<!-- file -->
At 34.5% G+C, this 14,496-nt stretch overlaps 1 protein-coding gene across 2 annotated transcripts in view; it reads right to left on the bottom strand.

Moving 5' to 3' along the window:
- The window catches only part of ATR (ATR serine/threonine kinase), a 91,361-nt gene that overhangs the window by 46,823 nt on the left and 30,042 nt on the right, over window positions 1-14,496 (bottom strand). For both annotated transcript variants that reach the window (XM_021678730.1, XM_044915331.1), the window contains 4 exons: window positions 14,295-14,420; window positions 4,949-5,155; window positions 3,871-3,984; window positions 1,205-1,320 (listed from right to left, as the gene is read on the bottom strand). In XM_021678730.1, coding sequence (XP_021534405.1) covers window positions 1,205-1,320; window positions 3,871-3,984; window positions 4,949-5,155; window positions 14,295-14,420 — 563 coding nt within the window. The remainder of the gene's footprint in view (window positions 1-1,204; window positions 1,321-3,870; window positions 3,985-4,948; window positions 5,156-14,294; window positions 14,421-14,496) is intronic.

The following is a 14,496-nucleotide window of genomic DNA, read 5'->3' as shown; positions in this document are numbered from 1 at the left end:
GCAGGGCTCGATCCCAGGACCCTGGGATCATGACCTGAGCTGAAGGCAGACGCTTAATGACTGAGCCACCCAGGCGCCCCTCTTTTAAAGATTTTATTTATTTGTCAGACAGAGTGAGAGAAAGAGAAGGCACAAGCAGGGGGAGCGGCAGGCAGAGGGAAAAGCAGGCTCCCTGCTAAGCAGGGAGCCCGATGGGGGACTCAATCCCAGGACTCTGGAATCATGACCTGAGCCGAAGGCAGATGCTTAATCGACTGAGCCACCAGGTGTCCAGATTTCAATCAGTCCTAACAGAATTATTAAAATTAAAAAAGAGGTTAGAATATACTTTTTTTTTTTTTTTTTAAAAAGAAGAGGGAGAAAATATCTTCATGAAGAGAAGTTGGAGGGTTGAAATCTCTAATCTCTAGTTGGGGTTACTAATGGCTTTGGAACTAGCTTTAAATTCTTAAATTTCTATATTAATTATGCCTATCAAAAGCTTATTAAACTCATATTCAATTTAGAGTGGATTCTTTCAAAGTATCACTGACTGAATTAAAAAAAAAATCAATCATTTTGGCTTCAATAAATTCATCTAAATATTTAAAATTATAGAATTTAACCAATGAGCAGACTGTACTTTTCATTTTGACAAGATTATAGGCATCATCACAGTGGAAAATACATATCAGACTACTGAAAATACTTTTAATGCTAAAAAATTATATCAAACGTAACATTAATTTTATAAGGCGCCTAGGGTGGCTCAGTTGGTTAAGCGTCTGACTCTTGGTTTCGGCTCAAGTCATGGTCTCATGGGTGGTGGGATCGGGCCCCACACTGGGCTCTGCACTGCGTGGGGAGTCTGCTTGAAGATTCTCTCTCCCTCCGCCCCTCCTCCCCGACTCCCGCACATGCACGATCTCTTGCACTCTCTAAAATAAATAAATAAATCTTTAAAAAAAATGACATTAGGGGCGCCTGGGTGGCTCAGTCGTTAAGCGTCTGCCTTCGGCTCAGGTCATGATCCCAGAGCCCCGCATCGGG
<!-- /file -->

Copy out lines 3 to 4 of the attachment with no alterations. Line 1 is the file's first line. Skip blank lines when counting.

- The window catches only part of ATR (ATR serine/threonine kinase), a 91,361-nt gene that overhangs the window by 46,823 nt on the left and 30,042 nt on the right, over window positions 1-14,496 (bottom strand). For both annotated transcript variants that reach the window (XM_021678730.1, XM_044915331.1), the window contains 4 exons: window positions 14,295-14,420; window positions 4,949-5,155; window positions 3,871-3,984; window positions 1,205-1,320 (listed from right to left, as the gene is read on the bottom strand). In XM_021678730.1, coding sequence (XP_021534405.1) covers window positions 1,205-1,320; window positions 3,871-3,984; window positions 4,949-5,155; window positions 14,295-14,420 — 563 coding nt within the window. The remainder of the gene's footprint in view (window positions 1-1,204; window positions 1,321-3,870; window positions 3,985-4,948; window positions 5,156-14,294; window positions 14,421-14,496) is intronic.

The following is a 14,496-nucleotide window of genomic DNA, read 5'->3' as shown; positions in this document are numbered from 1 at the left end: